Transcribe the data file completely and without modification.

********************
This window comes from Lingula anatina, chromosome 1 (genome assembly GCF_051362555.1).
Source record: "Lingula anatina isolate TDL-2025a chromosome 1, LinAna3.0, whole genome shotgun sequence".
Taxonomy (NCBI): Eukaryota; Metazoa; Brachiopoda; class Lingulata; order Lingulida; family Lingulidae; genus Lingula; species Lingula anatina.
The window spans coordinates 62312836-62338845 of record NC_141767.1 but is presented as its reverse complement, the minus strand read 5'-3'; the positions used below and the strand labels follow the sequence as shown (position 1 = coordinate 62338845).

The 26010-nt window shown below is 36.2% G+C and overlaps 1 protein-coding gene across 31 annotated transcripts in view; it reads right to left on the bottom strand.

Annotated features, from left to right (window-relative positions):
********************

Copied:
This window comes from Lingula anatina, chromosome 1 (genome assembly GCF_051362555.1).
Source record: "Lingula anatina isolate TDL-2025a chromosome 1, LinAna3.0, whole genome shotgun sequence".
Taxonomy (NCBI): Eukaryota; Metazoa; Brachiopoda; class Lingulata; order Lingulida; family Lingulidae; genus Lingula; species Lingula anatina.
The window spans coordinates 62312836-62338845 of record NC_141767.1 but is presented as its reverse complement, the minus strand read 5'-3'; the positions used below and the strand labels follow the sequence as shown (position 1 = coordinate 62338845).

The 26010-nt window shown below is 36.2% G+C and overlaps 1 protein-coding gene across 31 annotated transcripts in view; it reads right to left on the bottom strand.

Annotated features, from left to right (window-relative positions):